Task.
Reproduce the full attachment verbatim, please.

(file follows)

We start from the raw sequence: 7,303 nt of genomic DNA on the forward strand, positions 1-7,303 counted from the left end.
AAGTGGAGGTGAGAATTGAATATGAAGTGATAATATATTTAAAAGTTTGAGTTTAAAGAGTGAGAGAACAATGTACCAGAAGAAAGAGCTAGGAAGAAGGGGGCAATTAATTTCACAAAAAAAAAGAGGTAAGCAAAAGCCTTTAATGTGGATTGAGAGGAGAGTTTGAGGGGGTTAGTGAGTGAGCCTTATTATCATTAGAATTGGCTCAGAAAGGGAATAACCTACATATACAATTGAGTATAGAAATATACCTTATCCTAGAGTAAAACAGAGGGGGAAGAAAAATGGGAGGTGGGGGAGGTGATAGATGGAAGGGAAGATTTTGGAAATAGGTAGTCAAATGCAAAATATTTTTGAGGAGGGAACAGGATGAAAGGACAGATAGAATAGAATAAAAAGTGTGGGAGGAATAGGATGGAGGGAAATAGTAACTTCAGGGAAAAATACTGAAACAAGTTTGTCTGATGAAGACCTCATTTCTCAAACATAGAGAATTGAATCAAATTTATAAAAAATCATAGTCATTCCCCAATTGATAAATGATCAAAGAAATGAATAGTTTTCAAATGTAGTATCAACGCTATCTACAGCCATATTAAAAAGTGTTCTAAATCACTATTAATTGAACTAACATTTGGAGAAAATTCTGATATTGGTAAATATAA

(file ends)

We start from the raw sequence: 7,303 nt of genomic DNA on the forward strand, positions 1-7,303 counted from the left end.
AAGTGGAGGTGAGAATTGAATATGAAGTGATAATATATTTAAAAGTTTGAGTTTAAAGAGTGAGAGAACAATGTACCAGAAGAAAGAGCTAGGAAGAAGGGGGCAATTAATTTCACAAAAAAAAAGAGGTAAGCAAAAGCCTTTAATGTGGATTGAGAGGAGAGTTTGAGGGGGTTAGTGAGTGAGCCTTATTATCATTAGAATTGGCTCAGAAAGGGAATAACCTACATATACAATTGAGTATAGAAATATACCTTATCCTAGAGTAAAACAGAGGGGGAAGAAAAATGGGAGGTGGGGGAGGTGATAGATGGAAGGGAAGATTTTGGAAATAGGTAGTCAAATGCAAAATATTTTTGAGGAGGGAACAGGATGAAAGGACAGATAGAATAGAATAAAAAGTGTGGGAGGAATAGGATGGAGGGAAATAGTAACTTCAGGGAAAAATACTGAAACAAGTTTGTCTGATGAAGACCTCATTTCTCAAACATAGAGAATTGAATCAAATTTATAAAAAATCATAGTCATTCCCCAATTGATAAATGATCAAAGAAATGAATAGTTTTCAAATGTAGTATCAACGCTATCTACAGCCATATTAAAAAGTGTTCTAAATCACTATTAATTGAACTAACATTTGGAGAAAATTCTGATATTGGTAAATATAA